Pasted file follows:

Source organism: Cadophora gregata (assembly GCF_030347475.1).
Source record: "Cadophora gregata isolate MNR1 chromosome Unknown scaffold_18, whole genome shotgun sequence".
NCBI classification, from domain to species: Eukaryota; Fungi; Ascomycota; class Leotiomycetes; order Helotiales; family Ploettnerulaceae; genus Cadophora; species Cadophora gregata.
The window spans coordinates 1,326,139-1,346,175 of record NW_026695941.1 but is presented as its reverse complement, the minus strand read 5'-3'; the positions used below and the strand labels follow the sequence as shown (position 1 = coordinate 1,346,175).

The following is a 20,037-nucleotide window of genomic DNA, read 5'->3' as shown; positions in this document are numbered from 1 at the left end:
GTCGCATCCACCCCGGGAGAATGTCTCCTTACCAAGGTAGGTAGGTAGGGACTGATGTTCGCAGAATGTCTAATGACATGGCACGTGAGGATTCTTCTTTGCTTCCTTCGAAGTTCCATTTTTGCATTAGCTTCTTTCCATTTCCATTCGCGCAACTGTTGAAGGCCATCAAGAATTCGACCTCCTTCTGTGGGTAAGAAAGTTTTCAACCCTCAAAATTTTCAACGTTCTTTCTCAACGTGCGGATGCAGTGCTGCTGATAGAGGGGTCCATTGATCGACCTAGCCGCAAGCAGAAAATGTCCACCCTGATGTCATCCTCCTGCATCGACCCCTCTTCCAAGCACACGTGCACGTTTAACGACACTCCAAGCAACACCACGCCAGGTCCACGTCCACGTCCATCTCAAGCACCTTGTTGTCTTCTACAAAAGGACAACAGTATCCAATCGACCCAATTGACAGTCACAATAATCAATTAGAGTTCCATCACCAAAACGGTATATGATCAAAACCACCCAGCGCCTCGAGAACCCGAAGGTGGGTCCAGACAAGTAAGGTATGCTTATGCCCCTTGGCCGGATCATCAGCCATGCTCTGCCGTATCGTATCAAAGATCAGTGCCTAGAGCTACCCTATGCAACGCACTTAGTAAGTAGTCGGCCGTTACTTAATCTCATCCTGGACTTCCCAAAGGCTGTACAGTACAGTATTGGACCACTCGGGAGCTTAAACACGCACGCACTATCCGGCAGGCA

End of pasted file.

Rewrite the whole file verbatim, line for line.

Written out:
Source organism: Cadophora gregata (assembly GCF_030347475.1).
Source record: "Cadophora gregata isolate MNR1 chromosome Unknown scaffold_18, whole genome shotgun sequence".
NCBI classification, from domain to species: Eukaryota; Fungi; Ascomycota; class Leotiomycetes; order Helotiales; family Ploettnerulaceae; genus Cadophora; species Cadophora gregata.
The window spans coordinates 1,326,139-1,346,175 of record NW_026695941.1 but is presented as its reverse complement, the minus strand read 5'-3'; the positions used below and the strand labels follow the sequence as shown (position 1 = coordinate 1,346,175).

The following is a 20,037-nucleotide window of genomic DNA, read 5'->3' as shown; positions in this document are numbered from 1 at the left end:
GTCGCATCCACCCCGGGAGAATGTCTCCTTACCAAGGTAGGTAGGTAGGGACTGATGTTCGCAGAATGTCTAATGACATGGCACGTGAGGATTCTTCTTTGCTTCCTTCGAAGTTCCATTTTTGCATTAGCTTCTTTCCATTTCCATTCGCGCAACTGTTGAAGGCCATCAAGAATTCGACCTCCTTCTGTGGGTAAGAAAGTTTTCAACCCTCAAAATTTTCAACGTTCTTTCTCAACGTGCGGATGCAGTGCTGCTGATAGAGGGGTCCATTGATCGACCTAGCCGCAAGCAGAAAATGTCCACCCTGATGTCATCCTCCTGCATCGACCCCTCTTCCAAGCACACGTGCACGTTTAACGACACTCCAAGCAACACCACGCCAGGTCCACGTCCACGTCCATCTCAAGCACCTTGTTGTCTTCTACAAAAGGACAACAGTATCCAATCGACCCAATTGACAGTCACAATAATCAATTAGAGTTCCATCACCAAAACGGTATATGATCAAAACCACCCAGCGCCTCGAGAACCCGAAGGTGGGTCCAGACAAGTAAGGTATGCTTATGCCCCTTGGCCGGATCATCAGCCATGCTCTGCCGTATCGTATCAAAGATCAGTGCCTAGAGCTACCCTATGCAACGCACTTAGTAAGTAGTCGGCCGTTACTTAATCTCATCCTGGACTTCCCAAAGGCTGTACAGTACAGTATTGGACCACTCGGGAGCTTAAACACGCACGCACTATCCGGCAGGCA